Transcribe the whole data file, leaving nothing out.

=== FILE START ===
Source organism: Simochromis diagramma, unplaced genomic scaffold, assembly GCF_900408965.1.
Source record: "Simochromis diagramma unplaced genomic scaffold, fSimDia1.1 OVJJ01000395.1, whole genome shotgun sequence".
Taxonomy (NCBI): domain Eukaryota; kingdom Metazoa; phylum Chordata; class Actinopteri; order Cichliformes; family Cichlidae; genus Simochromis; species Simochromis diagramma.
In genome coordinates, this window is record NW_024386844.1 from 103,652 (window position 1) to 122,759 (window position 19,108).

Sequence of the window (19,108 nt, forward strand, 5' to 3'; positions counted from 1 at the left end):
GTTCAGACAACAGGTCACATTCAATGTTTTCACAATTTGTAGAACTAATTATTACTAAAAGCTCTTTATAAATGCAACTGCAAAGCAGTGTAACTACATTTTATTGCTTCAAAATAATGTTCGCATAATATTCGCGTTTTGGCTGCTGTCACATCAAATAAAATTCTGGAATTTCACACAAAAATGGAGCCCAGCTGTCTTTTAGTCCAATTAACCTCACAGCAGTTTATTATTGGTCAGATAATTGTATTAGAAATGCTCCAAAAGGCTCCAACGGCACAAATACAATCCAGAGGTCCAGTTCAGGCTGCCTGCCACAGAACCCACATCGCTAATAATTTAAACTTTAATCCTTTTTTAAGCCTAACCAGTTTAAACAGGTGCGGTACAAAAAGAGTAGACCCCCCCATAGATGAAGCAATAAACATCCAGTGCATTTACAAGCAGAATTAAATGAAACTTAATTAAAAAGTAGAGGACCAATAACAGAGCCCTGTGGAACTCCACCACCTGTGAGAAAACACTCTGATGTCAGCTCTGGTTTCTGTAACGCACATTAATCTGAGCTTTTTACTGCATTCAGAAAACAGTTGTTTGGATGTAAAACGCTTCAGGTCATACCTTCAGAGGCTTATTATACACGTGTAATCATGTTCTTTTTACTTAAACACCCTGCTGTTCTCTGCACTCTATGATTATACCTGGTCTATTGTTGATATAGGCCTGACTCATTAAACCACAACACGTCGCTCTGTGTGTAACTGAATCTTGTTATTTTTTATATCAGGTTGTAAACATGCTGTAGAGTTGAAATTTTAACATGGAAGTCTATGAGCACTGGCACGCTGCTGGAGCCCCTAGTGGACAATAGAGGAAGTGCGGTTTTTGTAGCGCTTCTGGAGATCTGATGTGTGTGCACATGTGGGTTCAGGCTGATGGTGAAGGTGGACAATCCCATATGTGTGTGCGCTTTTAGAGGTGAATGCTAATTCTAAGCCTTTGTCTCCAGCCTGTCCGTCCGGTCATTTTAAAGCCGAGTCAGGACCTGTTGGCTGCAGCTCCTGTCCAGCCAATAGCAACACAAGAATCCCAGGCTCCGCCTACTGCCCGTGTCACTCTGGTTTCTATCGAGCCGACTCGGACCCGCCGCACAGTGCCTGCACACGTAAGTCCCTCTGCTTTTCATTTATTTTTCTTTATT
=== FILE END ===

Source organism: Simochromis diagramma, unplaced genomic scaffold, assembly GCF_900408965.1.
Source record: "Simochromis diagramma unplaced genomic scaffold, fSimDia1.1 OVJJ01000395.1, whole genome shotgun sequence".
Taxonomy (NCBI): domain Eukaryota; kingdom Metazoa; phylum Chordata; class Actinopteri; order Cichliformes; family Cichlidae; genus Simochromis; species Simochromis diagramma.
In genome coordinates, this window is record NW_024386844.1 from 103,652 (window position 1) to 122,759 (window position 19,108).

Sequence of the window (19,108 nt, forward strand, 5' to 3'; positions counted from 1 at the left end):
GTTCAGACAACAGGTCACATTCAATGTTTTCACAATTTGTAGAACTAATTATTACTAAAAGCTCTTTATAAATGCAACTGCAAAGCAGTGTAACTACATTTTATTGCTTCAAAATAATGTTCGCATAATATTCGCGTTTTGGCTGCTGTCACATCAAATAAAATTCTGGAATTTCACACAAAAATGGAGCCCAGCTGTCTTTTAGTCCAATTAACCTCACAGCAGTTTATTATTGGTCAGATAATTGTATTAGAAATGCTCCAAAAGGCTCCAACGGCACAAATACAATCCAGAGGTCCAGTTCAGGCTGCCTGCCACAGAACCCACATCGCTAATAATTTAAACTTTAATCCTTTTTTAAGCCTAACCAGTTTAAACAGGTGCGGTACAAAAAGAGTAGACCCCCCCATAGATGAAGCAATAAACATCCAGTGCATTTACAAGCAGAATTAAATGAAACTTAATTAAAAAGTAGAGGACCAATAACAGAGCCCTGTGGAACTCCACCACCTGTGAGAAAACACTCTGATGTCAGCTCTGGTTTCTGTAACGCACATTAATCTGAGCTTTTTACTGCATTCAGAAAACAGTTGTTTGGATGTAAAACGCTTCAGGTCATACCTTCAGAGGCTTATTATACACGTGTAATCATGTTCTTTTTACTTAAACACCCTGCTGTTCTCTGCACTCTATGATTATACCTGGTCTATTGTTGATATAGGCCTGACTCATTAAACCACAACACGTCGCTCTGTGTGTAACTGAATCTTGTTATTTTTTATATCAGGTTGTAAACATGCTGTAGAGTTGAAATTTTAACATGGAAGTCTATGAGCACTGGCACGCTGCTGGAGCCCCTAGTGGACAATAGAGGAAGTGCGGTTTTTGTAGCGCTTCTGGAGATCTGATGTGTGTGCACATGTGGGTTCAGGCTGATGGTGAAGGTGGACAATCCCATATGTGTGTGCGCTTTTAGAGGTGAATGCTAATTCTAAGCCTTTGTCTCCAGCCTGTCCGTCCGGTCATTTTAAAGCCGAGTCAGGACCTGTTGGCTGCAGCTCCTGTCCAGCCAATAGCAACACAAGAATCCCAGGCTCCGCCTACTGCCCGTGTCACTCTGGTTTCTATCGAGCCGACTCGGACCCGCCGCACAGTGCCTGCACACGTAAGTCCCTCTGCTTTTCATTTATTTTTCTTTATT